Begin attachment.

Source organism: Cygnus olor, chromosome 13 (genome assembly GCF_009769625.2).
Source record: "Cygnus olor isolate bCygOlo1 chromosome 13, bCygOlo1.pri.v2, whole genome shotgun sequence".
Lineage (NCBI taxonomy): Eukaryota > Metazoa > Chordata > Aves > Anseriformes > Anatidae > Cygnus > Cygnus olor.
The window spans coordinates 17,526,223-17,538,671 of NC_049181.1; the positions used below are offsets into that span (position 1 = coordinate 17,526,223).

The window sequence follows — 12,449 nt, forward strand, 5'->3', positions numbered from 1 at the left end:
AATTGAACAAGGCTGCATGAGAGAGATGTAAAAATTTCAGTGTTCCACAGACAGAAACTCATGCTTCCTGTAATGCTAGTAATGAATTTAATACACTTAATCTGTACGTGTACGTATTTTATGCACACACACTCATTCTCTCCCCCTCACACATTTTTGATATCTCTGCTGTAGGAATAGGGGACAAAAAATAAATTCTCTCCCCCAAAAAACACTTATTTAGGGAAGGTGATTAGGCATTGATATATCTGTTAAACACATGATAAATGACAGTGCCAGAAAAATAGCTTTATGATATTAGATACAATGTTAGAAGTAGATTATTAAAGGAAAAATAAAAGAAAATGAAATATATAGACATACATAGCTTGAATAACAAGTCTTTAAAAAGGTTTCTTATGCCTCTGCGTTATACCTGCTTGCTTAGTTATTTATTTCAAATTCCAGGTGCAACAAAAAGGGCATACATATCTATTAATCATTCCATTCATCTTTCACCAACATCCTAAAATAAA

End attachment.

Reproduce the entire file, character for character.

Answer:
Source organism: Cygnus olor, chromosome 13 (genome assembly GCF_009769625.2).
Source record: "Cygnus olor isolate bCygOlo1 chromosome 13, bCygOlo1.pri.v2, whole genome shotgun sequence".
Lineage (NCBI taxonomy): Eukaryota > Metazoa > Chordata > Aves > Anseriformes > Anatidae > Cygnus > Cygnus olor.
The window spans coordinates 17,526,223-17,538,671 of NC_049181.1; the positions used below are offsets into that span (position 1 = coordinate 17,526,223).

The window sequence follows — 12,449 nt, forward strand, 5'->3', positions numbered from 1 at the left end:
AATTGAACAAGGCTGCATGAGAGAGATGTAAAAATTTCAGTGTTCCACAGACAGAAACTCATGCTTCCTGTAATGCTAGTAATGAATTTAATACACTTAATCTGTACGTGTACGTATTTTATGCACACACACTCATTCTCTCCCCCTCACACATTTTTGATATCTCTGCTGTAGGAATAGGGGACAAAAAATAAATTCTCTCCCCCAAAAAACACTTATTTAGGGAAGGTGATTAGGCATTGATATATCTGTTAAACACATGATAAATGACAGTGCCAGAAAAATAGCTTTATGATATTAGATACAATGTTAGAAGTAGATTATTAAAGGAAAAATAAAAGAAAATGAAATATATAGACATACATAGCTTGAATAACAAGTCTTTAAAAAGGTTTCTTATGCCTCTGCGTTATACCTGCTTGCTTAGTTATTTATTTCAAATTCCAGGTGCAACAAAAAGGGCATACATATCTATTAATCATTCCATTCATCTTTCACCAACATCCTAAAATAAA